In 2018, when Disney thwarted Comcast by offering over $71 billion for Fox’s film and TV assets, Iger hinted at some interesting interpersonal dynamics between Rupert and sons Lachlan and James. While Iger declined to speak about “the Shakespearean drama” of the family, he suggests that jobs for both Lachlan and James at Disney and their specific relationship to one another came into play, but “never to a point where it got in the way of us doing what we wanted to do and Rupert doing what he wanted to do.” Cue the “Succession” theme song.

Dowd also brought up Disney’s most recent earnings call, which many interpreted as a blow to the newly-ingested Fox entities and the leaders behind, mostly due to the string of film flops Disney inherited.

“It wasn’t a slap-down,” Iger said of the call. “It was an admission that the movies that they had made failed. And I actually gave then a tremendous amount of cover by saying that when companies are bought, processes and decision making can come to a halt.”

The Force is Female?

Dowd grazes a painful point of criticism in the world of Star Wars, that Lucasfilm is seemingly happy to be led by a powerful female producer in Kathleen Kennedy but will not put a woman in the director’s chair on one of the films.

Iger defers to Kennedy, and said she is “trying really hard’” to make it happen.

The Abigail Moment

In April, corporate heiress and philanthropist Abigail Disney dropped a few jaws when she called Iger’s 2018 salary “insane.”

He amassed $65.6 million in base pay and bonuses, helped greatly by the $26.3 million in stock he accepted to extend his contract and help with Fox transition. Abigail Disney took issue with Iger’s pay ratio being over 1,000 times that of an average Disney employee.

“We’re trying really hard to find solutions to the challenges and the problems that our employees are facing today,” Iger said. “We’re going to come up with dozens of more solutions that we’re going to try to help improve their lives, and if they don’t work, we’re going to find dozens more. We have to be better.”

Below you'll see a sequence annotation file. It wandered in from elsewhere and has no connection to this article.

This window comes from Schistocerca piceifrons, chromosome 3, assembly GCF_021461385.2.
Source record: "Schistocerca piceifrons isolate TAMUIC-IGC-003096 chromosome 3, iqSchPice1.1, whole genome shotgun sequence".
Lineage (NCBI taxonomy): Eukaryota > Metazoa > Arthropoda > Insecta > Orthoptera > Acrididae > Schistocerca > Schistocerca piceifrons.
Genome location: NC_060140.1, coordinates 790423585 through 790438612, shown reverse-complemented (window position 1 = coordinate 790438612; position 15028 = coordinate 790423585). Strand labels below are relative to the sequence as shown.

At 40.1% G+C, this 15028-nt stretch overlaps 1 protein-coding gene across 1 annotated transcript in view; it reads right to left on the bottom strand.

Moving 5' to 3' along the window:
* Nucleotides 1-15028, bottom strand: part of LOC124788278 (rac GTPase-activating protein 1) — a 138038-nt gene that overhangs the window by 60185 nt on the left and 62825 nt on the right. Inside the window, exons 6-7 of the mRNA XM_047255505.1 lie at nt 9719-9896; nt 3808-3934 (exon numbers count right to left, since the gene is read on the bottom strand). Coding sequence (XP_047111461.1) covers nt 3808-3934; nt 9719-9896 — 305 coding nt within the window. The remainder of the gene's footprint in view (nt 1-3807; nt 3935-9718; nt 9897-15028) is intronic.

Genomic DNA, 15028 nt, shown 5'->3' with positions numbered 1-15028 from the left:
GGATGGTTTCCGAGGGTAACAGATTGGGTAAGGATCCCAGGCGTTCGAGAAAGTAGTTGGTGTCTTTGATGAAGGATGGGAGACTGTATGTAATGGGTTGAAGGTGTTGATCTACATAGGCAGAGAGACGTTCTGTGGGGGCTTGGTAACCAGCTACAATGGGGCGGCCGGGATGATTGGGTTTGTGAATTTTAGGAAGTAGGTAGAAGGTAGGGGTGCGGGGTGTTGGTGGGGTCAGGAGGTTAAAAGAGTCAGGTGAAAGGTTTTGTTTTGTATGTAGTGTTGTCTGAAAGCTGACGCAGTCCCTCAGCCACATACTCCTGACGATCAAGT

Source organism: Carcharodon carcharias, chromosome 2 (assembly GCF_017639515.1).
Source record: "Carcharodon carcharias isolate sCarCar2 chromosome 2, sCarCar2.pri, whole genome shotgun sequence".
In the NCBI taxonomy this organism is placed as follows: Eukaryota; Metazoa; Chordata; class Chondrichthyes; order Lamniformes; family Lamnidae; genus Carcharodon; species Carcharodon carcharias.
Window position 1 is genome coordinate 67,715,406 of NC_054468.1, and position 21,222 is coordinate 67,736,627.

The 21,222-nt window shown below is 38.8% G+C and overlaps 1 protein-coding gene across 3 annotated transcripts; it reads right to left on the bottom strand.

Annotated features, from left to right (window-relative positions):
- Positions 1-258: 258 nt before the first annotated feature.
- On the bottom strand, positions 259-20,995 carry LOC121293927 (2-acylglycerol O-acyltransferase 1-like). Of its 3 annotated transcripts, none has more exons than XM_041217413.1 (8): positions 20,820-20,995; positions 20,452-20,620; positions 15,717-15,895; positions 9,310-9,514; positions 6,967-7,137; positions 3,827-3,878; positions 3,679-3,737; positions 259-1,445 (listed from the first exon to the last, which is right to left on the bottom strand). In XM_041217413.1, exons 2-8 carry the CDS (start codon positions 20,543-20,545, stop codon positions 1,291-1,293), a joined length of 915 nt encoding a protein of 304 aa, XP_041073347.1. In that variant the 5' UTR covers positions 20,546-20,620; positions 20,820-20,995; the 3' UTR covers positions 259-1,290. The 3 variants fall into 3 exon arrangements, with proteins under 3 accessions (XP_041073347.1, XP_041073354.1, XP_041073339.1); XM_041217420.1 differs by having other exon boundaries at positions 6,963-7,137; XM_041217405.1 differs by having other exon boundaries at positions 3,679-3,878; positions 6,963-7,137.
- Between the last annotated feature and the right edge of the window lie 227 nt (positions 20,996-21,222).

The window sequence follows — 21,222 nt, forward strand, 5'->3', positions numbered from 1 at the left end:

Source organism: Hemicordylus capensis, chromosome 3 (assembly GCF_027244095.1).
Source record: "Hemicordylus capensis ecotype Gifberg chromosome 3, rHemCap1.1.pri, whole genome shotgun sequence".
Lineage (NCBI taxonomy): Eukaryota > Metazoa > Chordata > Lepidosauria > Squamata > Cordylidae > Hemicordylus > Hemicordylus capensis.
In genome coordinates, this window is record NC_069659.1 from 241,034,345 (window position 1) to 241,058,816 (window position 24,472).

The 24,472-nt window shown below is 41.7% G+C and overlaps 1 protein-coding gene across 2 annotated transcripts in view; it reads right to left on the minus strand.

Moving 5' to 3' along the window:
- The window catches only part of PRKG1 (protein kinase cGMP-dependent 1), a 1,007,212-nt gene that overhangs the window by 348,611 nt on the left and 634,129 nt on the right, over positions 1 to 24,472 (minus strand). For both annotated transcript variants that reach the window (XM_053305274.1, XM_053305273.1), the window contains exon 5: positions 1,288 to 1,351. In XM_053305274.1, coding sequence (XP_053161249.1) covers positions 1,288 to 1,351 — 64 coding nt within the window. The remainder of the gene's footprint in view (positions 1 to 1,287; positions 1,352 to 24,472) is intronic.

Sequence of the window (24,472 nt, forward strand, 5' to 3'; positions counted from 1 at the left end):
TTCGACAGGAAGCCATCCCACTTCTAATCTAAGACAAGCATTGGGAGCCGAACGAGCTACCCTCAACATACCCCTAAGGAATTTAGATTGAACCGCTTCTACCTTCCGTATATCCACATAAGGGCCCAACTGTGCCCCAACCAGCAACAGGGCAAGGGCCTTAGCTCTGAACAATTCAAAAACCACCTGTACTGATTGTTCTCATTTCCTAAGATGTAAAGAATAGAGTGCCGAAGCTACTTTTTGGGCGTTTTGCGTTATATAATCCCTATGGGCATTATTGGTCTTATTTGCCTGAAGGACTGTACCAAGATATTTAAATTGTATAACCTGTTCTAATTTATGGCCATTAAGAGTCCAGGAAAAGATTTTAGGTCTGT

The Iger Cocktail

Memoirs of this caliber, and their subsequent pre-release interviews, usually pack some delicious details that help build the myth of an American business titan. The Dowd piece has plenty.

For starters, his daily uniform is simple but luxurious: Tom Ford suits and shirts (no tie), John Lobb shoes and a Rolex Daytona (which, brand new, retails at around $12,500 to start). He wakes before dawn and retrieves gym clothes laid out the night before, so the light from his closet does not wake Bay. He exercises on a VersaClimb machine.

Iger is described as early for every meeting. His affability is so notorious, Dowd says, she describes it as a “cult of nice.” Moguls like David Geffen and Barry Diller are quoted, in frank disbelief, that no one in Hollywood can find a bad thing to say about him.

He reads Twitter (but is happy Disney didn’t buy it) and Instagram (he follows Geffen and the many candid photos from his yacht Rising Sun, like the rest of us do). Iger also enjoys the occasional drink. He and Dowd had one at a bar, based on the famous Star Wars canteen in Disneyland, called the Jedi Mind Trick.